Prices for zinc and lead have moved largely in lockstep since December 2008, when cash prices for both metals were around $1,000 a tonne on the London Metal Exchange.
Since then, the gap has widened and narrowed, with lead consistently at a marginally higher price, but the trend lines for both metals otherwise mirror each other. On September 10, price of lead was $2,061.50, ahead of zinc at $1,915. That’s roughly where both metals were at the beginning of the year.
Zinc and lead have very different uses
It’s a baffling correlation as the two metals have little else in common: lead’s main use is in batteries, which account for 80 percent of global consumption. Because a large amount of lead goes into car batteries, the metal is somewhat tied to automobile sales, which can swing wildly depending on the direction of the global economy. But this use of lead also provides an element of stability, because of ongoing, predictable demand for replacement batteries.
“Forty-five percent of demand is recession-proof,” Stephen Briggs, an analyst at BNP Paribas in London, told Bloomberg in December. “Demand for replacement batteries will continue at more or less the same rate whether there is a recession or not.”
Zinc, on the other hand, is more closely tied to industrial demand. Its main application, which accounts for 47 percent of consumption, is as a galvanizing element in steel (to prevent corrosion). Its other uses are also predominantly industrial: in chemical applications — including as a pigment in paint — in die casting and in alloys, including bronze and brass.
Oversupply weighs on both metals
Holding both metals back is the fact that they are currently in surplus. From January through May, lead supplies were 32,000 tonnes higher than demand, while the zinc surplus came in at 149,000 tonnes, according to figures from the International Lead and Zinc Study Group.
That greater level of zinc oversupply is a trend that has held for some years now. From 2007 through 2011, the zinc surplus totaled 1.275 million tonnes, while lead exceeded demand by a much smaller 143,000 tonnes.
Adding to the problem is the fact that zinc and lead are often mined together. Frequently, they’re also extracted with higher-demand by-products, such as copper, gold and silver. That makes it more difficult for producers to curtail production in order to lower supplies and support prices.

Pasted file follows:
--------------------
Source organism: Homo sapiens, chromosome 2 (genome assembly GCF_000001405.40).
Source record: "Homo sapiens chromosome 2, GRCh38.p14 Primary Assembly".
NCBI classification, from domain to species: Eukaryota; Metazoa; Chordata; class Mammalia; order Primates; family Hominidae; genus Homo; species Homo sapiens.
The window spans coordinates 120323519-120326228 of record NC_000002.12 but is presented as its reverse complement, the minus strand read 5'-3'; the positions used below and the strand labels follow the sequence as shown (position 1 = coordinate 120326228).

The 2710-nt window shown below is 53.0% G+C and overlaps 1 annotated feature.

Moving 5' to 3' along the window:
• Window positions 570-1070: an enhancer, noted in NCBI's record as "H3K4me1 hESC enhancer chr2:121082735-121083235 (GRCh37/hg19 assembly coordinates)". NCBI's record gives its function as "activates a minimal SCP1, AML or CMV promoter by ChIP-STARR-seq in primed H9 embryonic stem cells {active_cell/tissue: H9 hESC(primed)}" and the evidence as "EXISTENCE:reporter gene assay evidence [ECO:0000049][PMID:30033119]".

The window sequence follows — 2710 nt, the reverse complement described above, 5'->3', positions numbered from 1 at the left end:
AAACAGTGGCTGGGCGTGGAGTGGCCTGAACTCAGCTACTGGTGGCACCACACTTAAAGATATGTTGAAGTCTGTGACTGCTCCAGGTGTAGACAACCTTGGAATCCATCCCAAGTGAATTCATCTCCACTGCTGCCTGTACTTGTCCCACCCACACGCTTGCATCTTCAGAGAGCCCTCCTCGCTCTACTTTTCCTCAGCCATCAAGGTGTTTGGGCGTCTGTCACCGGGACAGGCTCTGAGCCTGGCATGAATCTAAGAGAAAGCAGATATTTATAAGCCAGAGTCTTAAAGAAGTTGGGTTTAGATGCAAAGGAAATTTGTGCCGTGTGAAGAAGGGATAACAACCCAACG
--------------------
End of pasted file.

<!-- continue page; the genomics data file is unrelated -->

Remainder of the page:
Mine closures will shrink excess lead and zinc inventories
The good news for both metals is that they are expected to move toward balance in the coming years due to the closure of a number of mines. Minmetals Resources’ (HKEX:1208) Century mine in Australia, for example, is slated to shut down by 2016. That will take 500,000 tonnes of zinc out of circulation. In addition, Xstrata’s Brunswick mine (which also produces lead) will remove a further 220,000 tonnes a year when it closes in 2013. Further closures in Canada, as well as Kazakhstan and Ireland, will lower annual global production by nearly 1.5 million tonnes.
On September 11, 2012, BNP Paribas released its latest forecasts for a range of metals, including lead and zinc. In its report, the bank states that it feels that in the short term, prices for all base metals will continue to be driven by the probability of further stimulus measures from the Federal Reserve and other central banks. However, the bank did say that lead will outpace zinc.
The bank increased its average 2012 price for lead by $10, to $2,065 per tonne, and left its 2013 forecast price unchanged at $2,550 per tonne. At the same time, Paribas lowered its average 2012 forecast zinc price by $5, to $1,980 per tonne, and dropped its 2013 forecast by $25, to $2,325 per tonne.
Longer-term trends could give lead an edge
One factor supporting rising lead is an ongoing increase in battery demand, particularly for new products like electric bikes (e-bikes). According to figures from market research firm Pike Research, e-bike sales could reach over 30 million units this year, spiking to 47 million in 2018, for a combined annual growth rate of 7.5 percent. The agency expects China to account for 42 million e-bike sales in 2018, or 89 percent of the market.
As well, demand for new cars, particularly in emerging markets, continues to outpace economic growth. According to a new report from Canada’s Scotiabank, global auto sales are up 6 percent so far this year, to levels not seen since 2007. The bank saw a big jump in demand in Japan, where sales jumped 52 percent, and Russia, with a 29 percent increase. By the middle of this decade, Scotiabank expects Russian auto sales to top those of Germany, which is currently the largest car market in Europe.